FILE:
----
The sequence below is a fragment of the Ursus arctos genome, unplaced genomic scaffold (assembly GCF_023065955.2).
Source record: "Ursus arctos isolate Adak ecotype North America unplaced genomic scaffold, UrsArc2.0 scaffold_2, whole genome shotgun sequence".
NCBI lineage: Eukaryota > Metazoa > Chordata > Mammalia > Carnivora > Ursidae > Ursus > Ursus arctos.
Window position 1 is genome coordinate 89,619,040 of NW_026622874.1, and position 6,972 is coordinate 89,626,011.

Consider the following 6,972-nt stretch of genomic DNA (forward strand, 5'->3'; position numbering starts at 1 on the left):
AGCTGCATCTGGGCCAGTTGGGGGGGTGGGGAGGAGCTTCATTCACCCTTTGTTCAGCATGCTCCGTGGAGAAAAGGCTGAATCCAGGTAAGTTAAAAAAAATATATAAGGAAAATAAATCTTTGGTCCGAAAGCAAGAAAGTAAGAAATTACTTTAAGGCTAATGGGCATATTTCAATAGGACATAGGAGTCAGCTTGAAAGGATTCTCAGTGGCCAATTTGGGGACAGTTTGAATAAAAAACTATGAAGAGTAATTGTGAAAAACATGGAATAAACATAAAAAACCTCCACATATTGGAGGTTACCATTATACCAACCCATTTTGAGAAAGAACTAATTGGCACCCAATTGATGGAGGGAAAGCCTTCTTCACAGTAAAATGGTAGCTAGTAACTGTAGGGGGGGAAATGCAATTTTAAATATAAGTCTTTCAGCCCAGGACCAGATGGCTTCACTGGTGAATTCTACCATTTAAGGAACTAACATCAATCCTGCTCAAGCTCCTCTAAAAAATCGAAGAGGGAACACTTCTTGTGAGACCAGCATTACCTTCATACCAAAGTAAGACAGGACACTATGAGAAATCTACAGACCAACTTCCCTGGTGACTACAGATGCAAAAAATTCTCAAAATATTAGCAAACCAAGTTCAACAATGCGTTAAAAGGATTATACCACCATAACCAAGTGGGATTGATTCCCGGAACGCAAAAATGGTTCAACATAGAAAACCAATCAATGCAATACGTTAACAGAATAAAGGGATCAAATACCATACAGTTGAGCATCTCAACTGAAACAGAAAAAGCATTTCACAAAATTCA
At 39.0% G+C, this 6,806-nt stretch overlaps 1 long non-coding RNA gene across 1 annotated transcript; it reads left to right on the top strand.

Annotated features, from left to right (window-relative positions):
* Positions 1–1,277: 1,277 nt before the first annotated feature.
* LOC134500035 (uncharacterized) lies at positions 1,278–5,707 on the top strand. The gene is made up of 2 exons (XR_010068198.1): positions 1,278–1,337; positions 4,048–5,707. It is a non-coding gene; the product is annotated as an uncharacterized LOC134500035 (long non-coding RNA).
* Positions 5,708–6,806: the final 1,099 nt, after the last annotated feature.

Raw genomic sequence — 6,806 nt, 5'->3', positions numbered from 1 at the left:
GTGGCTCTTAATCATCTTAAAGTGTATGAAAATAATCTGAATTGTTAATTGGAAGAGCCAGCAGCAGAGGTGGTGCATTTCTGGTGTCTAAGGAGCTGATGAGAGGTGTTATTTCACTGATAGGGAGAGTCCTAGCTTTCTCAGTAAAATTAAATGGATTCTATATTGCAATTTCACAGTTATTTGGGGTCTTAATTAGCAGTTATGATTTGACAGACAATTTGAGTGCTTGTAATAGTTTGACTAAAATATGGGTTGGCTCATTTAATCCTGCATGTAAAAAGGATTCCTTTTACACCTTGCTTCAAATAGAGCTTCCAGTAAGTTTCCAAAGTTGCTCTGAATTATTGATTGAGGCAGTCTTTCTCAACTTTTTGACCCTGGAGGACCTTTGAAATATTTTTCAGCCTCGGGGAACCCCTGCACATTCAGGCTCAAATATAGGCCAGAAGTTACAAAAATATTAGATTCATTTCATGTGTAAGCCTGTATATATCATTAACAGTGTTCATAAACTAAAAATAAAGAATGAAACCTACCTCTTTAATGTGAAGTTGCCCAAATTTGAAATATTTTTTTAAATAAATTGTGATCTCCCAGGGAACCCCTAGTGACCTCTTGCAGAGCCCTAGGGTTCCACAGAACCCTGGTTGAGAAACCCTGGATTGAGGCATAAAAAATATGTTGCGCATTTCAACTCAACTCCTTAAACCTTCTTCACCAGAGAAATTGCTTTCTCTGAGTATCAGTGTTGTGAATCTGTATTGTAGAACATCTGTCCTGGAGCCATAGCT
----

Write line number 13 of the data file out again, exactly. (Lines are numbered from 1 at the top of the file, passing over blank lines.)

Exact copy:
GTGGCTCTTAATCATCTTAAAGTGTATGAAAATAATCTGAATTGTTAATTGGAAGAGCCAGCAGCAGAGGTGGTGCATTTCTGGTGTCTAAGGAGCTGATGAGAGGTGTTATTTCACTGATAGGGAGAGTCCTAGCTTTCTCAGTAAAATTAAATGGATTCTATATTGCAATTTCACAGTTATTTGGGGTCTTAATTAGCAGTTATGATTTGACAGACAATTTGAGTGCTTGTAATAGTTTGACTAAAATATGGGTTGGCTCATTTAATCCTGCATGTAAAAAGGATTCCTTTTACACCTTGCTTCAAATAGAGCTTCCAGTAAGTTTCCAAAGTTGCTCTGAATTATTGATTGAGGCAGTCTTTCTCAACTTTTTGACCCTGGAGGACCTTTGAAATATTTTTCAGCCTCGGGGAACCCCTGCACATTCAGGCTCAAATATAGGCCAGAAGTTACAAAAATATTAGATTCATTTCATGTGTAAGCCTGTATATATCATTAACAGTGTTCATAAACTAAAAATAAAGAATGAAACCTACCTCTTTAATGTGAAGTTGCCCAAATTTGAAATATTTTTTTAAATAAATTGTGATCTCCCAGGGAACCCCTAGTGACCTCTTGCAGAGCCCTAGGGTTCCACAGAACCCTGGTTGAGAAACCCTGGATTGAGGCATAAAAAATATGTTGCGCATTTCAACTCAACTCCTTAAACCTTCTTCACCAGAGAAATTGCTTTCTCTGAGTATCAGTGTTGTGAATCTGTATTGTAGAACATCTGTCCTGGAGCCATAGCT